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25 Jun 2020, 13:26
Julian Wettengel

German government’s lignite contract offers possibility for earlier coal exit – opinion

tageszeitung (taz) / Tagesspiegel Background / Rheinische Post

German media commentators have said that the draft contract between the state and lignite operators presented by the cabinet on 24 June keeps open the possibility for an earlier coal exit than the agreed 2038 deadline. According to the contract, operators will receive the 4.35 billion euros in compensation even if market conditions such as a higher CO₂ price in the EU Emissions Trading System make coal uneconomical, eliminating the incentive to keep units online longer than necessary.

The cabinet decision on the contract between the state and lignite operators has increased the likelihood that plants will come offline earlier than planned, writes Tagesspiegel Background in an editorial. “If the plants remain underutilised, as has been the case recently, this will become increasingly attractive or even mandatory for the operators,” writes Tagesspiegel.
The draft contract leaves open the possibility of a faster coal exit, but pays a heavy price, writes Malte Kreutzfeldt in an opinion in tageszeitung (taz). “The billions for the companies – and the many more which will go to the affected states – seem to be the price that has to be paid to ensure the coal exit can happen now without new conflicts.” He says the coal exit “could be successful after all” should the market and future governments ensure a significantly faster phase-out.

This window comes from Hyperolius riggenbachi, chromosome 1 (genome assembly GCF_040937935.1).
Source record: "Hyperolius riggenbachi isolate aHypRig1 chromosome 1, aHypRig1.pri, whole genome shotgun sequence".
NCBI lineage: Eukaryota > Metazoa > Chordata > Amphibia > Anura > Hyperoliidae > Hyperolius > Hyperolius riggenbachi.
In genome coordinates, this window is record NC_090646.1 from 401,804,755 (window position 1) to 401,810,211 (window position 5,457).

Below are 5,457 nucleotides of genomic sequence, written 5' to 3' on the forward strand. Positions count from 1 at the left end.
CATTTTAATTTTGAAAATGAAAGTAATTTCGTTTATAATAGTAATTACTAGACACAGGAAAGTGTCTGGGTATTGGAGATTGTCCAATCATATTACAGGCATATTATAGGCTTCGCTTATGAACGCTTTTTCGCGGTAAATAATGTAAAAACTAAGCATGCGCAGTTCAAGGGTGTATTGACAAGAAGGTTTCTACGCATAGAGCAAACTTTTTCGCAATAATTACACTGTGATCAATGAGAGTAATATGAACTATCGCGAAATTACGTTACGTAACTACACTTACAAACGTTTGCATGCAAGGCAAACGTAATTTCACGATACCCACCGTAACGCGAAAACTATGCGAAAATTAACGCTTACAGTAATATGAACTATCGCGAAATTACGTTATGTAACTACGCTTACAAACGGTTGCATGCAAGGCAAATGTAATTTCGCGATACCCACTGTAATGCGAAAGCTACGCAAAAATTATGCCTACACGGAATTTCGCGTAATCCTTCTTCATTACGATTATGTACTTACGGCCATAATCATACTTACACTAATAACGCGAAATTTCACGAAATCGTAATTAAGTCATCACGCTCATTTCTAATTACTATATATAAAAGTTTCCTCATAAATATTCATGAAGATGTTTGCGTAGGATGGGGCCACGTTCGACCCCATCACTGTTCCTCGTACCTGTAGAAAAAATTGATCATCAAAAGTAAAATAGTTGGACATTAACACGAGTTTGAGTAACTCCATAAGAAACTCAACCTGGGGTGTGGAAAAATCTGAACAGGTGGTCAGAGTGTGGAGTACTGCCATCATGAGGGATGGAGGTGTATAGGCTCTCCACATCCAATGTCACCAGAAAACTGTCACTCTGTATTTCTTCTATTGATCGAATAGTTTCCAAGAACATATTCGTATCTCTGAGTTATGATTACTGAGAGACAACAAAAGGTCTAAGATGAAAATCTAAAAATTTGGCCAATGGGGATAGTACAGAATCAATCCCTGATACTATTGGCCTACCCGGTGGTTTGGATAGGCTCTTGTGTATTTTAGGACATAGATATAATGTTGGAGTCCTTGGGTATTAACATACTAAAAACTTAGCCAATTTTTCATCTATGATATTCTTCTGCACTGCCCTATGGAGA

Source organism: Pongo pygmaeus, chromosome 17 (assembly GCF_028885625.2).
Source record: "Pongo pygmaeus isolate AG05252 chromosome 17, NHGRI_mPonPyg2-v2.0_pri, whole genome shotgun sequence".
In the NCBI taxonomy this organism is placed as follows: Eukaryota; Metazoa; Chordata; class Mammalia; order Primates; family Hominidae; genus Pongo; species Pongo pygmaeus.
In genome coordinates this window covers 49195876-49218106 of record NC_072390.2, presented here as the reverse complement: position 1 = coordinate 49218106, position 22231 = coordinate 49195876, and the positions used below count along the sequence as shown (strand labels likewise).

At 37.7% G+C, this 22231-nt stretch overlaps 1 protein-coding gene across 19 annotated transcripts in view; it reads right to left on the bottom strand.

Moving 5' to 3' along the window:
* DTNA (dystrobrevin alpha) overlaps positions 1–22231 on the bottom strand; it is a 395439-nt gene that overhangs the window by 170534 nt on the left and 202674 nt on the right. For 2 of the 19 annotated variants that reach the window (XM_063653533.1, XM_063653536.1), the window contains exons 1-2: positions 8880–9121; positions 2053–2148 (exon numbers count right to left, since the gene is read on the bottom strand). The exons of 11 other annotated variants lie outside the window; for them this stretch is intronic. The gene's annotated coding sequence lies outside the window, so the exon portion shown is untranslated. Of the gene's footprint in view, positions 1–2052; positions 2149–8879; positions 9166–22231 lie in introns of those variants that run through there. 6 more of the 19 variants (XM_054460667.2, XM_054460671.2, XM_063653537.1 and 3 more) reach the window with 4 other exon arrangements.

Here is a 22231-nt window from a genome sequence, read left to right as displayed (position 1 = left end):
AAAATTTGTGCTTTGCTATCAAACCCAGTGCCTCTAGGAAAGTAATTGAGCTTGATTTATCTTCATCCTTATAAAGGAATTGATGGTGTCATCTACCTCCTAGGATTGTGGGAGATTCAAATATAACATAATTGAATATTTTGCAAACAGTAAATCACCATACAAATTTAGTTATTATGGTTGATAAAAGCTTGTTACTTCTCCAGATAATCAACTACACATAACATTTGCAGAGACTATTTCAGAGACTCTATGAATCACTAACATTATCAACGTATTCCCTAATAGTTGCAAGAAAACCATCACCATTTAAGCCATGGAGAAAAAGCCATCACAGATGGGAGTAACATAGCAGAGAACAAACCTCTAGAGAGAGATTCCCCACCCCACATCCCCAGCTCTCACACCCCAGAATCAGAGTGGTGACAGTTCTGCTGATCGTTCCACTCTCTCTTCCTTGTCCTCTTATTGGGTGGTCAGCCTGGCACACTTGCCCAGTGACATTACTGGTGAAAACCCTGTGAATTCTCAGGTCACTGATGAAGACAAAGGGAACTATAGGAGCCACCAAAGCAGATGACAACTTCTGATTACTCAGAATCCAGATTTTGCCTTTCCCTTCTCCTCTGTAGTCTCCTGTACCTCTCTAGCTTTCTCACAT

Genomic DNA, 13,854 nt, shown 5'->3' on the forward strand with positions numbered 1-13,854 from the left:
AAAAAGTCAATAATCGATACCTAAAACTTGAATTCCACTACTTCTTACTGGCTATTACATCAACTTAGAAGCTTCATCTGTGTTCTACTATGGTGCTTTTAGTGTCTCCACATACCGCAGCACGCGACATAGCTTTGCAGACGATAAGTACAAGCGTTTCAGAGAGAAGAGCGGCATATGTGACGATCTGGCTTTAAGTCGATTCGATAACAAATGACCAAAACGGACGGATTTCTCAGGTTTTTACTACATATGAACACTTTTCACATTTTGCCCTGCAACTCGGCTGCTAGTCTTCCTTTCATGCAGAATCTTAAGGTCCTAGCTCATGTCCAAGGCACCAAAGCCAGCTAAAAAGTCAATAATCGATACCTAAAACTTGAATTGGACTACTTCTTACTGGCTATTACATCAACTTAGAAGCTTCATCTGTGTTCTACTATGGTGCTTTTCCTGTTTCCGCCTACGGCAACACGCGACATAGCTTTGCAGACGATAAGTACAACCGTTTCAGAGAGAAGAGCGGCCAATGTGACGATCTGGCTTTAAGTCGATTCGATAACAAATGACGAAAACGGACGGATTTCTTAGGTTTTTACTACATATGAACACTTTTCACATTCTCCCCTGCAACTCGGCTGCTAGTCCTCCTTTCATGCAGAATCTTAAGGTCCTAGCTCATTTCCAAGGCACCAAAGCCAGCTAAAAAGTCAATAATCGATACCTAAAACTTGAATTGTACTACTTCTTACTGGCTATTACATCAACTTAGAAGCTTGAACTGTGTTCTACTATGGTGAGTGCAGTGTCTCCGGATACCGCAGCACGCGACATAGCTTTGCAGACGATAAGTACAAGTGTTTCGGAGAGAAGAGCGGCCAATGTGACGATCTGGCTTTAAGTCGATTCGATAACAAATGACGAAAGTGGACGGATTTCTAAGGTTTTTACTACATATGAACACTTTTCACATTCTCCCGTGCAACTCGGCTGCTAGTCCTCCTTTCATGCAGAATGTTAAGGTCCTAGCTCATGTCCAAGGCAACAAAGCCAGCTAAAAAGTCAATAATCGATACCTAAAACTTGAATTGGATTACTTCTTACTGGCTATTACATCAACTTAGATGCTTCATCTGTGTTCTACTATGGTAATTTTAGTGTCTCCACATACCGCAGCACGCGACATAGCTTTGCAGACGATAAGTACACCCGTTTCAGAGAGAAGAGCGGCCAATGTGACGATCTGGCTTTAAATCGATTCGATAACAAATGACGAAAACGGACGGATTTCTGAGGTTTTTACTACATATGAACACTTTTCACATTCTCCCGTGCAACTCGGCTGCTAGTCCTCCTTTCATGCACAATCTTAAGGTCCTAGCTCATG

It is “bitter“ for taxpayers that the market could in the end cause a faster coal exit, but billions in compensation will be paid nonetheless, writes Birgit Marschall in Rheinische Post. She warns that the additional billions of euros in funds intended to support coal regions in their transition away from the fossil fuel must be spent right. “It is the imperative task of the states not only to get money from the federal government, but also to finally set up sustainable economic concepts for their lagging regions.”

Germany is one step closer to finalising legislation on the planned coal exit by 2038 at the latest after the government approved a draft contract between the state and companies to flesh out the country’s farewell to lignite. Environmentalists have also noted with relief that the contract in its current form will not prevent an earlier exit from coal should market conditions turn coal plants uneconomical.

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